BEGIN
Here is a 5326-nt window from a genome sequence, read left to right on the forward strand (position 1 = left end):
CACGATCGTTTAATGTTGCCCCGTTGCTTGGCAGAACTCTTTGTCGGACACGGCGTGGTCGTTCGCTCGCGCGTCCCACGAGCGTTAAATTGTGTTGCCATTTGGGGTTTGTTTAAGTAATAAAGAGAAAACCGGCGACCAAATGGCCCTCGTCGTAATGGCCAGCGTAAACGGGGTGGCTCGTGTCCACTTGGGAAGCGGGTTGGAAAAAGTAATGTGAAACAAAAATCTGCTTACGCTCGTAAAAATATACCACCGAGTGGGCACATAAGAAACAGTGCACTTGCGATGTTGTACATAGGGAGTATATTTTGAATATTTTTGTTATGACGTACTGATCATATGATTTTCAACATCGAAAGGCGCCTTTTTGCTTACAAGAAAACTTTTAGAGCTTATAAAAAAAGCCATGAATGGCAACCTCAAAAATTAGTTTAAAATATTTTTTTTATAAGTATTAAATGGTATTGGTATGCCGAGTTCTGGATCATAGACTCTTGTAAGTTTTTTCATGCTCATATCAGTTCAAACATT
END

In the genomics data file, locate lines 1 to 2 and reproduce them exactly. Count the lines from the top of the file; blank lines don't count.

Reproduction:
Here is a 5326-nt window from a genome sequence, read left to right on the forward strand (position 1 = left end):
CACGATCGTTTAATGTTGCCCCGTTGCTTGGCAGAACTCTTTGTCGGACACGGCGTGGTCGTTCGCTCGCGCGTCCCACGAGCGTTAAATTGTGTTGCCATTTGGGGTTTGTTTAAGTAATAAAGAGAAAACCGGCGACCAAATGGCCCTCGTCGTAATGGCCAGCGTAAACGGGGTGGCTCGTGTCCACTTGGGAAGCGGGTTGGAAAAAGTAATGTGAAACAAAAATCTGCTTACGCTCGTAAAAATATACCACCGAGTGGGCACATAAGAAACAGTGCACTTGCGATGTTGTACATAGGGAGTATATTTTGAATATTTTTGTTATGACGTACTGATCATATGATTTTCAACATCGAAAGGCGCCTTTTTGCTTACAAGAAAACTTTTAGAGCTTATAAAAAAAGCCATGAATGGCAACCTCAAAAATTAGTTTAAAATATTTTTTTTATAAGTATTAAATGGTATTGGTATGCCGAGTTCTGGATCATAGACTCTTGTAAGTTTTTTCATGCTCATATCAGTTCAAACATT